The Happiness Hypothesis

The Happiness Hypothesis: Finding Modern Truth in Ancient Wisdom is a book by Jonathan Haidt. In it Haidt, a psychologist, looks at the ideas of happiness developed by Eastern religions, and puts them in a context of modern science in an attempt to develop an evidence-based happiness hypothesis.

He uses the analogy of an elephant and a rider. The rider is the higher-level rational part of your mind, the elephant is the rest. The rider can decide the think happy thoughts, eat healthily, exercise regularly and not spend all one’s time eating cake. It can even tell the elephant. But unless you actually train the elephant, the elephant is going to do what it wants.

Haidt starts off my demonstrating just how little control over our lives we really have. For example people who are named Dennis are more likely to become dentists. You are also more likely to marry someone with a similar sounding name to you. He gives his own personal example: he (John) is married to Jane. I did a quick scan of my friends and family and the rule does not work so well, but statistically it does seem to hold. It’s kind of horrible when you think about it. Are we pawns to environmental biases to quite such an extent? It would seem so.

Haidt points out that if you try hard to not think about negative thoughts, you end up thinking about them more. This has interesting implications for anxiety. Actively trying to avoid negative thoughts for example could actually reinforce them. I also identified strongly with his example of feeling the urge to shout random things at dinner parties just because I know I shouldn’t.

Another example of Haidt being a soulmate was his discussion of vegetarianism. He, like myself, is a vegetarian. He believes that killing animals for food is wrong. But, like me also, he can’t quite seem to actually cut meat out of his diet.

He talks about the negativity bias. We are programmed to reactive to negative things more strongly than positive. This is because if we miss a meal, we will probably find some more. If we miss a predator, we we will probably be eaten. This is not be confused with the positivity bias that Kahneman demonstrates we also have.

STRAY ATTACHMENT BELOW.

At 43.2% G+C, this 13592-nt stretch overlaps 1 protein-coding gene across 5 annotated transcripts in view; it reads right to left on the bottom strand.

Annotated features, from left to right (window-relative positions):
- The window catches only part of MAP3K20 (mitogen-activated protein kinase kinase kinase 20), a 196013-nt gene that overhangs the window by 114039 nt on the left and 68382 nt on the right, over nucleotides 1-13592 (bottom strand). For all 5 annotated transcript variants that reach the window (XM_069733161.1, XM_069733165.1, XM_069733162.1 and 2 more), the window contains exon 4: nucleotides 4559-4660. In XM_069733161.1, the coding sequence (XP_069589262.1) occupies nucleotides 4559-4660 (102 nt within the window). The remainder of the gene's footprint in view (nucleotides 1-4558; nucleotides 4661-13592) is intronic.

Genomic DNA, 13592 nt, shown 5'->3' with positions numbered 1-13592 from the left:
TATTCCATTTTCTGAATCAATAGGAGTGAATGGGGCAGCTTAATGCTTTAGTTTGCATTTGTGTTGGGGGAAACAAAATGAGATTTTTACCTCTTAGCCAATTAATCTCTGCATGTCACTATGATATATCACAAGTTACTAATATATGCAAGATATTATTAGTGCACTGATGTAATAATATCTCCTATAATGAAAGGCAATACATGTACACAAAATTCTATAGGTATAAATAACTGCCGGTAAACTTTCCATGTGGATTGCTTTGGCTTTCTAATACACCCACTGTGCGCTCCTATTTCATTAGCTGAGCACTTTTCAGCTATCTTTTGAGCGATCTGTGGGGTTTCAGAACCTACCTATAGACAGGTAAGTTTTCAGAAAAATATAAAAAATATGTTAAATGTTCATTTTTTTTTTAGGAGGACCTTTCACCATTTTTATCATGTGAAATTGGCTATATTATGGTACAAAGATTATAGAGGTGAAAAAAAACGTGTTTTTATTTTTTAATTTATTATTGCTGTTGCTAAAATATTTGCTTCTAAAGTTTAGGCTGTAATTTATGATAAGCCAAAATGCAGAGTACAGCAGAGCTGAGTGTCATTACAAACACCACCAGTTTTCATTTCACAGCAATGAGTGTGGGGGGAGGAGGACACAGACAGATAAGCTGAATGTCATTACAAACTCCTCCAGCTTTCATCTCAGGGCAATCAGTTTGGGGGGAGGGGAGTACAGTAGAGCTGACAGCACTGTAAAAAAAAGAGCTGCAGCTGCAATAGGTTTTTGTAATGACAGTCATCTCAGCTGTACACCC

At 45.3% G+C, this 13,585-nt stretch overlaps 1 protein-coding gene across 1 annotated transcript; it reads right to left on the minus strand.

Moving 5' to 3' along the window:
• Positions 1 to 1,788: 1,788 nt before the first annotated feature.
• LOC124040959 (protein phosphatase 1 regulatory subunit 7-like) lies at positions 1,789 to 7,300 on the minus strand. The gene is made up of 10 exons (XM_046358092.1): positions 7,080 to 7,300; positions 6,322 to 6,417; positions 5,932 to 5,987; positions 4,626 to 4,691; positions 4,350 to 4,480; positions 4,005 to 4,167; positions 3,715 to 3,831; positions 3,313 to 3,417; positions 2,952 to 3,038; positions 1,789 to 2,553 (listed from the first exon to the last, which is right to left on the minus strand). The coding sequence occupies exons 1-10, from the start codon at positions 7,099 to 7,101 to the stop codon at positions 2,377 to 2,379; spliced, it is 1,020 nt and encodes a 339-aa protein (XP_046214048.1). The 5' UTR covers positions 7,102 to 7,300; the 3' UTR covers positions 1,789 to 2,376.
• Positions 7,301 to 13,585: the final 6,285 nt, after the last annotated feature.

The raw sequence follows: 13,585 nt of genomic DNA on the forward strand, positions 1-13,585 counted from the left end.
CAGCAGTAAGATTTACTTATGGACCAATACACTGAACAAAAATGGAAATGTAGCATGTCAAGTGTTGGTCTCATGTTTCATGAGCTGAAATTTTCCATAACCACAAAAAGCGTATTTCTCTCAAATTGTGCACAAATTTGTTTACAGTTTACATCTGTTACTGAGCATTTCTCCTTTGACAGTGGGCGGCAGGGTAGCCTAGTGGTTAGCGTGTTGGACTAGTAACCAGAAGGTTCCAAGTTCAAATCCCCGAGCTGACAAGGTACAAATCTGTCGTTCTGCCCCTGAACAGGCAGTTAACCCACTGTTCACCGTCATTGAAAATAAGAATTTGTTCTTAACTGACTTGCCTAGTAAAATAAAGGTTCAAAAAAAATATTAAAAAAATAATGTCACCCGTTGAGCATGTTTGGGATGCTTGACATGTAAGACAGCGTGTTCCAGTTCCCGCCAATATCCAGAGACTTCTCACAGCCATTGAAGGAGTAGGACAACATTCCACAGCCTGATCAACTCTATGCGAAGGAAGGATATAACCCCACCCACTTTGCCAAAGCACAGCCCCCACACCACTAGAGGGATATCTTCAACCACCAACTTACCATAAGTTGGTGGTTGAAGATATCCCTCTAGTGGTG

Haidt argues in favour of gossip. He suggests it is an important social tool for maintaining fairness. If someone is cheating the system, morality only works when people know about the transgressor. Whether that justifies the deep invasion of people’s personal lives that is often associated with gossip is another matter, but gossip as concept serves a useful evolutionary purpose.

We all have a base level of happiness, and we tend to return to it. This is probably had news for someone like me that seems to have a low level of happiness. Winning the lottery is not going to fix that. However, on the flip side, getting a terrible debilitating disease is unlikely to decrease it in the long term either. We get used to the situation and our base levels return to normal. Material possessions will only bring very short-lived happiness. Spend the money on experiences instead, and for maximum affect ensure you do it with the people you love.

Some things we do not adjust to though. For example noise levels, traffic and commuting are always bad. It is worth eliminating noise from your life were possible, especially traffic noise. As I learnt in Happiness By Design, commuting really is the worst thing you can do with your time. Given that, and that money does not make you happy because you adjust, taking a pay cut to live closer work is a smart move that will increase your happiness.

Critically, social connections correlate with happiness more than almost anything else. This backs up something I can come to realise and begun preaching over the past few years. Moving away from your friends and family to a different city, for career advancement, is a bad move. Yes you get more money. However, as discussed, this does not make you happy. What does make you happy is friends and family and these you lose when you move cities.

Unless your job is literally your entire life’s passion, take a lower-paid job in a city where your friends and family live, with a short commute. Don’t worry if it’s not your perfect job, it’s not your life.

Too many choices are bad. You want some choice, but above half a dozen it actually decreases your happiness because you expect a better match than you get and the probably that you selected an imperfect match increases. If you, like myself, have had the experience of walking into a shoe store, seeing 200 different trainers, and not liking any of them, you will know what I mean. If there were five styles of trainer, it would actually be a lot easier.

In his conclusion he says that the ancient wisdom and modern science often converge and both are needed, to some extent, to achieve true happiness. Happiness does come from within (to the extent that you cannot buy it) but the only way to achive it is through behaviour changes, and these can only be achived by re-training your elephant, not merely deciding as a rider.




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This entry was posted on Saturday, January 9th, 2016 at 10:24 am and is filed under Books. You can follow any responses to this entry through the RSS 2.0 feed. Both comments and pings are currently closed.